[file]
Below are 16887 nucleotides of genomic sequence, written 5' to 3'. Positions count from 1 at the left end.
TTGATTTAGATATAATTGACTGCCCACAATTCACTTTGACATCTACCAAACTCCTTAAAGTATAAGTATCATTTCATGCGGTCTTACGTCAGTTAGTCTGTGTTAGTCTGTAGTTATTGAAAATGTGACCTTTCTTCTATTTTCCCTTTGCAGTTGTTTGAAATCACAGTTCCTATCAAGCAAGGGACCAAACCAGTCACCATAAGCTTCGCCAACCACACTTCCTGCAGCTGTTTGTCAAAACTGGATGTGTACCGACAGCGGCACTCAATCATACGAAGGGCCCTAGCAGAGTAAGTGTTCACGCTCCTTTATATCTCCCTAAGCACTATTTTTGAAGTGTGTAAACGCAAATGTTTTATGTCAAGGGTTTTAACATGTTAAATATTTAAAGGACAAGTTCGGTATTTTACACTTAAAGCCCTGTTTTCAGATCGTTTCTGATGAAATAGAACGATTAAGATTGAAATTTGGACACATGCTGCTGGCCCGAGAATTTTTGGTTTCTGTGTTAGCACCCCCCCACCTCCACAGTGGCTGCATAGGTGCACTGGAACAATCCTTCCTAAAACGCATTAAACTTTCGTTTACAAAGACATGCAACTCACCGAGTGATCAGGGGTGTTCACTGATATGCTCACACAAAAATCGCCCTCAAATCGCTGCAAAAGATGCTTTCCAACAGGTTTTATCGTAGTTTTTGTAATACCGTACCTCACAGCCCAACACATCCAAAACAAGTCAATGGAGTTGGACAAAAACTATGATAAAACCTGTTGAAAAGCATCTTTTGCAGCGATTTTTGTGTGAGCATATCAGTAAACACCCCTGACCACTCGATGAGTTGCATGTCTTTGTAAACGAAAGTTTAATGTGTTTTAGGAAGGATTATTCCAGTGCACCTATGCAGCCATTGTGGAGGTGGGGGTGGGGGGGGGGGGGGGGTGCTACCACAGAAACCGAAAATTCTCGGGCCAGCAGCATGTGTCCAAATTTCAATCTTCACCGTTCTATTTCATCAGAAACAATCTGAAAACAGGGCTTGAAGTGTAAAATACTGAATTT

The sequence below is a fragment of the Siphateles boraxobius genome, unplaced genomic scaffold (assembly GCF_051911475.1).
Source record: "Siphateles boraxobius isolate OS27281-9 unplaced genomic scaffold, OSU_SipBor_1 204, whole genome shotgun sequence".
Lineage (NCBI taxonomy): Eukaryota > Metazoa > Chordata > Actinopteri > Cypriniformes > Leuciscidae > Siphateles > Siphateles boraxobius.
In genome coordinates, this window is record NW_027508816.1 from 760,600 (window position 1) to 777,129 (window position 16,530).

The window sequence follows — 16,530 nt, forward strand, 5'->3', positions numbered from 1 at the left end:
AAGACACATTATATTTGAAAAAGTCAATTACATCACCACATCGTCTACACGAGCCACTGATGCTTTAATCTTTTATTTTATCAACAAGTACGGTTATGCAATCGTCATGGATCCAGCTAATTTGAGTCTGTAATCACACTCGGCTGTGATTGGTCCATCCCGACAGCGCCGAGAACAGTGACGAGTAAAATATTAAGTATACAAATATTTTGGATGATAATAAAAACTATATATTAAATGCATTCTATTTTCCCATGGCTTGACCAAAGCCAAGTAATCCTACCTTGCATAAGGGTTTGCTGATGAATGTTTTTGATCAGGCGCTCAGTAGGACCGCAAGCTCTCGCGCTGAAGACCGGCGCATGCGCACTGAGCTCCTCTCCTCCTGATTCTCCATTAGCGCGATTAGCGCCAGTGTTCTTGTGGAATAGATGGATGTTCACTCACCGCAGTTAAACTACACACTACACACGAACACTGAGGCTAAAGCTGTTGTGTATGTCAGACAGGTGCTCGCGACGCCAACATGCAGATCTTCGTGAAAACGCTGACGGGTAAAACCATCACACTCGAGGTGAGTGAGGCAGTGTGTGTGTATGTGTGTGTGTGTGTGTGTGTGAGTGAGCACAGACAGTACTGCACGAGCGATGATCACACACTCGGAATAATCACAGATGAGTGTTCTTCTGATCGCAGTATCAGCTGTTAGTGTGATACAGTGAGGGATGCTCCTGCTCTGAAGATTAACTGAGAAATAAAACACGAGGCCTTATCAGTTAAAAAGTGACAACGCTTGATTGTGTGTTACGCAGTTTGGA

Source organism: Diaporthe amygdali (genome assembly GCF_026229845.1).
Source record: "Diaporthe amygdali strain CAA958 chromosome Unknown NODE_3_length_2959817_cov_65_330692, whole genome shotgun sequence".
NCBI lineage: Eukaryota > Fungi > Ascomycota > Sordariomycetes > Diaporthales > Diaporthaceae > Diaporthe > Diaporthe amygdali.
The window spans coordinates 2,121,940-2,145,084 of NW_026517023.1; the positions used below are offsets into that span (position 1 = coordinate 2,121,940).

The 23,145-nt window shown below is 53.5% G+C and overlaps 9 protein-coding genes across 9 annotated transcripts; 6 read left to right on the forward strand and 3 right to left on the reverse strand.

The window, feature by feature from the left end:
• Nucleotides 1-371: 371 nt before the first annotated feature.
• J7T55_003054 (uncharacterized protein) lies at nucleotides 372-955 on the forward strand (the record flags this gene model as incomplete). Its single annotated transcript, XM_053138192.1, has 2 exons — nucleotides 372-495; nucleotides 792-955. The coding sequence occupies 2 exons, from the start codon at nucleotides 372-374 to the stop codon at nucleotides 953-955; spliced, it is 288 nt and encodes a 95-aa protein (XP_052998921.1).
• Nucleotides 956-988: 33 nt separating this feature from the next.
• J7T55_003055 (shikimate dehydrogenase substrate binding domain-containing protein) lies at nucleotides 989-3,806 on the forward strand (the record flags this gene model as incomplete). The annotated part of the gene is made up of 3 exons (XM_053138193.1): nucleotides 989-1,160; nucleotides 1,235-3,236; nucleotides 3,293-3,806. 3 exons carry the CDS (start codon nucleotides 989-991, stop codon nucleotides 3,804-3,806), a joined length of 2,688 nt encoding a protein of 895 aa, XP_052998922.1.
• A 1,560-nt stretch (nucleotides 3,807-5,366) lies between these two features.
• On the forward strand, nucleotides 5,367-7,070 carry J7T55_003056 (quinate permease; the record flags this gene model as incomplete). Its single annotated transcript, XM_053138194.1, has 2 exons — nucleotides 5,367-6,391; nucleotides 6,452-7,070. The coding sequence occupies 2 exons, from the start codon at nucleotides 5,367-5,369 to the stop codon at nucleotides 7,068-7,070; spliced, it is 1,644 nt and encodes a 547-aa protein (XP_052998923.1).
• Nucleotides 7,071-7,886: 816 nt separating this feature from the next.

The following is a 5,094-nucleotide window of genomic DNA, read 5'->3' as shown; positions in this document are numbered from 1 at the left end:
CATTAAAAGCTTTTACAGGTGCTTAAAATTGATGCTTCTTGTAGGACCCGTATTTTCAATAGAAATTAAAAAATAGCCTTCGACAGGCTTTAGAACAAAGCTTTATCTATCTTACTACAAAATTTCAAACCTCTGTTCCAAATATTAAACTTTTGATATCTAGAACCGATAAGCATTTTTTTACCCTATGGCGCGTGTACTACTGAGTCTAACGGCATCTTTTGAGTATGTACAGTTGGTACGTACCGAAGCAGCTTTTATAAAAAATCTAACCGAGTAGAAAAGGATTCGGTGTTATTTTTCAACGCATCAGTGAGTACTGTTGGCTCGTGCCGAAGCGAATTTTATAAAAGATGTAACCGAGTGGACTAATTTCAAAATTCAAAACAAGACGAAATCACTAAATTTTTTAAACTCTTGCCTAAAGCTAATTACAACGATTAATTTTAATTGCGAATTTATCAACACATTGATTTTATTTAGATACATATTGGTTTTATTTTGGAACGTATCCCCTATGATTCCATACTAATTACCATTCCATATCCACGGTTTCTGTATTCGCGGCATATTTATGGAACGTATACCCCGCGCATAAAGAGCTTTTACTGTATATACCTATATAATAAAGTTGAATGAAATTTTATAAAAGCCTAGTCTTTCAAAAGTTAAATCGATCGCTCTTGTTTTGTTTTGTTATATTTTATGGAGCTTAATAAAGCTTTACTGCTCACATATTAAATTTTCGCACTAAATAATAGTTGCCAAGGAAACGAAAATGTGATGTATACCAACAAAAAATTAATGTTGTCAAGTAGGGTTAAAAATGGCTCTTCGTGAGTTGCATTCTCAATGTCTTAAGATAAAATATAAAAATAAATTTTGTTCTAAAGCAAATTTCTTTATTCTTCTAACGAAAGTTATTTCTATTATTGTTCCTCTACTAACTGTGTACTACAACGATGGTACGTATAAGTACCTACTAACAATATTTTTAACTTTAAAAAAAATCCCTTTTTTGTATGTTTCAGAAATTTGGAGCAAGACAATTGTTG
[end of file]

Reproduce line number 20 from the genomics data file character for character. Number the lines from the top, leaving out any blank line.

• On the forward strand, nucleotides 5,367-7,070 carry J7T55_003056 (quinate permease; the record flags this gene model as incomplete). Its single annotated transcript, XM_053138194.1, has 2 exons — nucleotides 5,367-6,391; nucleotides 6,452-7,070. The coding sequence occupies 2 exons, from the start codon at nucleotides 5,367-5,369 to the stop codon at nucleotides 7,068-7,070; spliced, it is 1,644 nt and encodes a 547-aa protein (XP_052998923.1).